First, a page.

The school district [there] requires student athletes doing door-to door fundraising to be accompanied by their coach. They also need to wear uniforms and show school IDs. I live in Rotterdam, where I see the uniforms sometimes, but that is it.

Time for school districts to tighten up fundraising protocols. The three muggers had no IDs and their coach was AWOL. Students who need money for extras at school should perform community service and chores for the elderly, rather than go begging, door-to-door.

America is turning into a nation of beggars, entitlements; soon the beggars will turn on us en masse if we do not pony up.

Foster safe begging habits on the young while they are in school. Teach them how to beg safely. Then when they beg, 76-year-olds will not get mugged.

Edmond Day


Orwellian twist applied in Bush basher’s letter

Re the Oct. 23 letterby Gary P. Guido, once again trying to blame George W. Bush for our national debt five years after he left office.

First, he says, “I will agree that this is past history and we have to move on,” but then does just the opposite by claiming, “There was never a spending bill that President Bush even thought about not signing.”

That may or may not be true; but how does Mr. Guido explain the $7 trillion — and climbing — debt added by President Obama, more then every other president combined in our nation’s history? No liberal likes to talk about that. They would rather blame Bush.

In fact, no one in this administration has been held accountable for anything, from the IRS scandal to Benghazi, to the Fast and Furious gunrunning to the NSA spying on Americans, to the failed foreign policy and now the rollout of the Affordable Care Act.

No one is ever to blame or at fault in Obama’s inner circle, and spokesman Jay Carney never gives a straight answer to tough questions. So much for “the most transparent administration,” as stated by Obama himself.

So keep on conveniently blaming Bush, all you liberals. George Orwell’s 1984 is happening, as the lie becomes the truth as told by the party.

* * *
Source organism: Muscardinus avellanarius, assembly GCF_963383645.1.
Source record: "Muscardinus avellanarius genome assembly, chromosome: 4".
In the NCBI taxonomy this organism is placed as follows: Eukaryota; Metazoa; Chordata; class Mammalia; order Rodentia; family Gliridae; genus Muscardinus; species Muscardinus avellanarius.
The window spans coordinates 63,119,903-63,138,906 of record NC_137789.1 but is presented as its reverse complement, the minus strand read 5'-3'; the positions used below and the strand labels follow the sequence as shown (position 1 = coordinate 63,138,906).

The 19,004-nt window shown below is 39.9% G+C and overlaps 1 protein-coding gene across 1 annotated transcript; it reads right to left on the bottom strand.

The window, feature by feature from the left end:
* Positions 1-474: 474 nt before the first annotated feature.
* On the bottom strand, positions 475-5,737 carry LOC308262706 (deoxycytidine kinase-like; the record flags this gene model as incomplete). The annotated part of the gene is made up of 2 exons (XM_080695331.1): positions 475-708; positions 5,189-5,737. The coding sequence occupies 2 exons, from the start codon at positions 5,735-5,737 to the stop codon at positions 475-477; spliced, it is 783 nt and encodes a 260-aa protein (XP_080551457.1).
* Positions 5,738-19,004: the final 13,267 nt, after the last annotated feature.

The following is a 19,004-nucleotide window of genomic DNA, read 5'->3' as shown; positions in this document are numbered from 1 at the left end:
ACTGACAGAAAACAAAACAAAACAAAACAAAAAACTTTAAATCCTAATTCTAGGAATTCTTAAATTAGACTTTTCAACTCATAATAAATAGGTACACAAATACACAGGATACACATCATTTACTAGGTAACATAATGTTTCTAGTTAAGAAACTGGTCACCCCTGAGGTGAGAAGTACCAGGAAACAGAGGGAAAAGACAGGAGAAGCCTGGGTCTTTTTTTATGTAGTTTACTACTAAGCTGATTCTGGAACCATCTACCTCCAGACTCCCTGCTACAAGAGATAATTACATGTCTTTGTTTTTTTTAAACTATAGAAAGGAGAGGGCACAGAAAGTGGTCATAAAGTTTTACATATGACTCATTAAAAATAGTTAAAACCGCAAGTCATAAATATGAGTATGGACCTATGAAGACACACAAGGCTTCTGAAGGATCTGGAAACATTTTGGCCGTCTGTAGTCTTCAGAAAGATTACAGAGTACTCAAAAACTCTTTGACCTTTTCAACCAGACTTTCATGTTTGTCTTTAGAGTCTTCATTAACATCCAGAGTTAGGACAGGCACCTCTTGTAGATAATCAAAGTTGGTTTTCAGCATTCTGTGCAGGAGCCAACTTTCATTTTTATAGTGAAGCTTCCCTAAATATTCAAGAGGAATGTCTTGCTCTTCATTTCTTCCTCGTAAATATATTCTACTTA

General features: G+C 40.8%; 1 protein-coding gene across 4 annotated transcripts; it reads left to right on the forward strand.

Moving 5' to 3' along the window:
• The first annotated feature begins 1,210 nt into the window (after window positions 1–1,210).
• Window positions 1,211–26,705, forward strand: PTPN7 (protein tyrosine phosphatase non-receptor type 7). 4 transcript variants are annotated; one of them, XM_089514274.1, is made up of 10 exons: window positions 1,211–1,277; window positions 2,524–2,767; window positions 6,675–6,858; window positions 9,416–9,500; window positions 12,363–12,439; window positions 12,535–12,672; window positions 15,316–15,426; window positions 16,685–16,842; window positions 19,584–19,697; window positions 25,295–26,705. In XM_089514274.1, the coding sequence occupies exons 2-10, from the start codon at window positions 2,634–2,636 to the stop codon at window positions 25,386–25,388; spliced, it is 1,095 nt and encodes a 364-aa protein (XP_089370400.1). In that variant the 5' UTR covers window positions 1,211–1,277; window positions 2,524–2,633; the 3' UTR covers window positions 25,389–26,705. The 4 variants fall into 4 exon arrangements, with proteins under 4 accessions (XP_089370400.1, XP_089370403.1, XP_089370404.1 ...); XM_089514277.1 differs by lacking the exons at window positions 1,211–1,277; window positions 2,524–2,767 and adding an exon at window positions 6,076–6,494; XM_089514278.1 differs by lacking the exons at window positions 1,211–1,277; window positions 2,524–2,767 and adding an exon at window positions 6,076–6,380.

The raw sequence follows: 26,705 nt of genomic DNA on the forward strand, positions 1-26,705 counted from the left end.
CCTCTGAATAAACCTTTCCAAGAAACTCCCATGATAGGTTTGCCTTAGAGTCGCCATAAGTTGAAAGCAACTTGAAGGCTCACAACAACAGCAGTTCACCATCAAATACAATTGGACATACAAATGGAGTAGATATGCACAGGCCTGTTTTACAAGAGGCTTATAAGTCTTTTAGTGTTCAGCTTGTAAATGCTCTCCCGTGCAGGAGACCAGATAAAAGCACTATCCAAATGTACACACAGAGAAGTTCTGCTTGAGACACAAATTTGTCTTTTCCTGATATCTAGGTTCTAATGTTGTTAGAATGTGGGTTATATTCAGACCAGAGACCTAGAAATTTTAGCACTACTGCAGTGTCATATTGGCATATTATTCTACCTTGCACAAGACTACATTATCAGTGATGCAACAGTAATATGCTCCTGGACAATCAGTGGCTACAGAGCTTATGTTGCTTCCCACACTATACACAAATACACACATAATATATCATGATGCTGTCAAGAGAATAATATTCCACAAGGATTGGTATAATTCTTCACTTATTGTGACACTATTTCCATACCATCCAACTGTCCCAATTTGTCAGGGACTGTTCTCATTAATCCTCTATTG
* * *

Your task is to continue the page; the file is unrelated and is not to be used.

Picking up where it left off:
Marc Smalkin


Domestic violence campaign must continue

October is Domestic Violence Awareness month. Although New York state has redesigned its training modules to better recognize this epidemic, there is so much more to be done.

Law enforcement agencies need much more psychological training and programs that would make them aware what to look for in a domestic violence situation. I applaud District Attorney James Murphy III [Oct. 20 letter] for his diligence in bringing this to the forefront, as I am a victim of domestic violence.

Domestic violence does not discriminate against gender, educational background, economic status or even geographic area. Most of us know someone who has had domestic violence in their lives and the lasting effects it has — not only mentally, but economically as well.

While most agencies, as well as law enforcement, require evidence of physical abuse before they would even consider getting involved, the perpetrators who commit these acts against intimate partners or spouses know how to get around the system. Usually the abuser already has used control, intimidation and fear against their partner, whereas the victim is afraid to tell anyone about the abuse, let alone the police, for fear of retribution.

One huge factor of victims not speaking out or telling someone of the abusive relationship is the stigma, shame, guilt and disgrace that they did something to deserve it. Nobody deserves to have these hideous acts committed against them and they need to know there are resources readily available them to assist them.

I commend the state and local municipalities for their continuing efforts to stop domestic violence and its effects.

Sallie Curtis


Election letters

The deadline for election letters is Tuesday, Oct. 29. We will continue to run selected letters on local races through Thursday, Oct. 31 in the online edition.

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October 27, 2013
6:44 a.m.
Phils2008 says...